I was reading an article the other day about performance anxiety, and those who know me (especially my students) can imagine my chagrin when the author referred to the “twisted neck” position, and to violin playing as a “tension-created” activity. Yikes.
Tension is exacerbated by fear. Tension is a root cause of many of the things we fear about performing…. The old catch 22. Tension also leads to injury (and makes for an unpleasant tone). Doesn’t it seem foolish to make tension part of the ground work for technique? Why not address causes rather than symptoms?
If practice is calm and deliberate, if we really pay attention to, and analyze how we are using our bodies, each of us can be our own best teacher. Just because we were taught to do something a certain way, doesn’t mean it should be considered sacred. We must question and examine things we take for granted.
Since our perception of time ‘stretches out‘ when danger looms (for example, in performance), there is much more time to ‘think’.
Enter ‘The Little Voice’. You know – the one that says “You are going to miss that shift, you’re gonna miss it……. Told you so.”
When the nerves hit, that little voice can be very destructive. Much has been written about ways to get rid of it. I say, give it something useful to do!
We spend a lot of time working with sensory motor issues when practicing, and tend to neglect the rational component of the cognitive process. When the pressure is on and that rational ‘voice’ doesn’t know what is going on, panic ensues.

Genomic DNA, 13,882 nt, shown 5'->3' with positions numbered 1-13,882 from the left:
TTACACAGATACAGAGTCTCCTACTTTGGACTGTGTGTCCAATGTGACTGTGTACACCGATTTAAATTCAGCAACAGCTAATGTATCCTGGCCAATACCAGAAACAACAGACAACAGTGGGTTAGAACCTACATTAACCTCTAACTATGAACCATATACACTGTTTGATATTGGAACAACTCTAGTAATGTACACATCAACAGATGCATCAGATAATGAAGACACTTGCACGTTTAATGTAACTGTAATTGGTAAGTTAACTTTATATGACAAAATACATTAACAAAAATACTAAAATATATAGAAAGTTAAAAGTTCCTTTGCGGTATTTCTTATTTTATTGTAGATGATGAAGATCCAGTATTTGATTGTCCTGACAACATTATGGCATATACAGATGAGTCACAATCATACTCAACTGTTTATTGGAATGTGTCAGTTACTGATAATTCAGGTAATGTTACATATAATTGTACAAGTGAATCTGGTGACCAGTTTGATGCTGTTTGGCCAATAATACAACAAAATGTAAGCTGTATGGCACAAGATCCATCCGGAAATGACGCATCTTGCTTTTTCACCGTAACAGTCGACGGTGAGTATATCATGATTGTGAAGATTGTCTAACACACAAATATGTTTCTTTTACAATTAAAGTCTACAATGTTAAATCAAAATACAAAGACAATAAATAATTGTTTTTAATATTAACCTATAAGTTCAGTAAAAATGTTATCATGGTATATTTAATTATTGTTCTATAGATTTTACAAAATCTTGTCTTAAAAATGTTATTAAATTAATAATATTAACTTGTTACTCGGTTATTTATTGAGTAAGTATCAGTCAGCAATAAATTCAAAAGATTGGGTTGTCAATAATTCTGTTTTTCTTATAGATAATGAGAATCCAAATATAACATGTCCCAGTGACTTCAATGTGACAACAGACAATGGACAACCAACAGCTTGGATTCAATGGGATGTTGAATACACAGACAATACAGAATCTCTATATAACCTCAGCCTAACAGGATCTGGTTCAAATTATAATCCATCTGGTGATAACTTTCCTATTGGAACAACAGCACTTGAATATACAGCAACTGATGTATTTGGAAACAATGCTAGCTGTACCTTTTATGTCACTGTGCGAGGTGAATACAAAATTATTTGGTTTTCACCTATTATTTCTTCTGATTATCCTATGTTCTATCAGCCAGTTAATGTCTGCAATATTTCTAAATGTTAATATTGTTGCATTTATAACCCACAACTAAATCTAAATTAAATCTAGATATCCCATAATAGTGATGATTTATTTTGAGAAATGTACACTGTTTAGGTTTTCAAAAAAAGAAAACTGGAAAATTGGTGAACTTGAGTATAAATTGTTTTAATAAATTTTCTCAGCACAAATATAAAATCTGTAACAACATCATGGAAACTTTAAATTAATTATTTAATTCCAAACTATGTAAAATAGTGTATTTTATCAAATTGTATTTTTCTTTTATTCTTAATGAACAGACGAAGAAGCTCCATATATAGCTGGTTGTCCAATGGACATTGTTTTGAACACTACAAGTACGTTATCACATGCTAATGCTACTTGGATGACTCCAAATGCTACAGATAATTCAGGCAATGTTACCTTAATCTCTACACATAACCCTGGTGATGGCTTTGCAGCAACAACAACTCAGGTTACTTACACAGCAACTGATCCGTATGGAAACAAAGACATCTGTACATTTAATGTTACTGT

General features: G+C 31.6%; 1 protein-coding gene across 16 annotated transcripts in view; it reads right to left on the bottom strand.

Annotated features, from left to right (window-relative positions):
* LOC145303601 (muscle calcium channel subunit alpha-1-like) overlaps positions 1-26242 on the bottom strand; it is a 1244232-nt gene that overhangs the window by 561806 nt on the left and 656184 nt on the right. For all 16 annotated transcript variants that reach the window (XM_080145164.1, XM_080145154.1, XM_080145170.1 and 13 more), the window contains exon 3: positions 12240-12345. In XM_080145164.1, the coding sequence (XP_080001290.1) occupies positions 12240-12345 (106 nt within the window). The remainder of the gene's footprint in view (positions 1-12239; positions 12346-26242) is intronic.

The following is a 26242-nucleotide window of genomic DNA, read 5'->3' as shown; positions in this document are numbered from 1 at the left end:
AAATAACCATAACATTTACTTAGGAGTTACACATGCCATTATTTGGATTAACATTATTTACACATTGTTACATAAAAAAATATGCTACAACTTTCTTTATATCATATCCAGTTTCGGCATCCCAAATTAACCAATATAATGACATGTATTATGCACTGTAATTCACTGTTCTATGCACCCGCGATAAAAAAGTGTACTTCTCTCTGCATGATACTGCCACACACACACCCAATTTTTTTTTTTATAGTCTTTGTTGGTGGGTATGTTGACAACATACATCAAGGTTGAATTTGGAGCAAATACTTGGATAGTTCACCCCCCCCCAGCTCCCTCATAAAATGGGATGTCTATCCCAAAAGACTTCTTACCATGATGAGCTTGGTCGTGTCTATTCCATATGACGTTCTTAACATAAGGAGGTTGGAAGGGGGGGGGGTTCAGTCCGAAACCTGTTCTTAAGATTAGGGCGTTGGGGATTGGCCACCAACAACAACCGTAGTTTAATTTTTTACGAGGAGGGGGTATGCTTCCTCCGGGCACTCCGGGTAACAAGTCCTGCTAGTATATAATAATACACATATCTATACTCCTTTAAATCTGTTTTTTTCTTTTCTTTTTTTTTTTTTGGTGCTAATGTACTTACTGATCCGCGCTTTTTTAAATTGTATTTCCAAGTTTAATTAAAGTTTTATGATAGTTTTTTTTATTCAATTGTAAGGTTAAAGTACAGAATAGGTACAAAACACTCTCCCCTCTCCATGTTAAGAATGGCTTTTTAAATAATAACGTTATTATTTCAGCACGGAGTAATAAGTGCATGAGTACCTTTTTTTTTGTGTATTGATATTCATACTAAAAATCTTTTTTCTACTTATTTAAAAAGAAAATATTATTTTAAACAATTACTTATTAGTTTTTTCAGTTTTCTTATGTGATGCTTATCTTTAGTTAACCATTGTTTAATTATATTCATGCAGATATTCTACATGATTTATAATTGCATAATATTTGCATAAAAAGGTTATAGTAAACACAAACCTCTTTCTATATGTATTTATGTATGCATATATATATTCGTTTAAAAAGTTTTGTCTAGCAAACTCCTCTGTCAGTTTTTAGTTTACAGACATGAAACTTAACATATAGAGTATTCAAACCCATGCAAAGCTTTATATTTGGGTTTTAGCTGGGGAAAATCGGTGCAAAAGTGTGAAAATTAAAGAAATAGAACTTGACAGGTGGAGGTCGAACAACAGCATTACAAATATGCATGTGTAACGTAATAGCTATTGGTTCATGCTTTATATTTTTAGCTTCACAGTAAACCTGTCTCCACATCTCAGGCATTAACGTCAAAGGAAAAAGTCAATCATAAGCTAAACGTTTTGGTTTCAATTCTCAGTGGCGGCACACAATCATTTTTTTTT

On the other hand, if you load that little voice with useful information – “I am now playing a diminished arpeggio. It is a c# diminished arpeggio, because I am going to d minor. Diminished arpeggios have a particular feeling because of the tritone relationships across the strings. Next I have a big shift – it sounds like a 10th, but my hand is actually moving a minor third…” and so on.
Now, when the voice intrudes, it has something supportive to say and can buttress confidence and memory. That makes it easier to relax and enjoy!
Probably everyone would agree that, experientially, time is elastic – not at all constant. It rushes here, dawdles there, and is generally erratic.
While other senses are localized in the brain, time is woven into everything we perceive – it is ‘metasensory’, and rides on top of all the others. Perhaps this is part of the reason music-making – which is a way of shaping time – lights up so many portions of the brain.
One hallmark of time’s elasticity is the way it slows when danger threatens.
In such situations, people overestimate the passing of time by about 36%! Last April there was a fascinating article in the New Yorker about time and perception. The article mentioned that time and memory are tightly intertwined, and that one of the seats of emotion and memory is the amygdala. It goes into overdrive when something threatens and records every last detail of the experience.
So – how does this apply to us as performers?
What happens when our attention is heightened by such an expanded existence within time? After a bout of stage fright, I have often heard students complain that they didn’t even recognize their own sound, that they never sounded like that. I beg to differ – they just don’t listen with the same intensity when they practice.
One remedy – SLOW practice. With deliberate FOCUS. Give yourself the time to notice every last little thing…. And I mean slow. I remember reading that it took Rachmaninoff a full minute to get through one measure while practicing. That immediately ranks him as one of my heroes.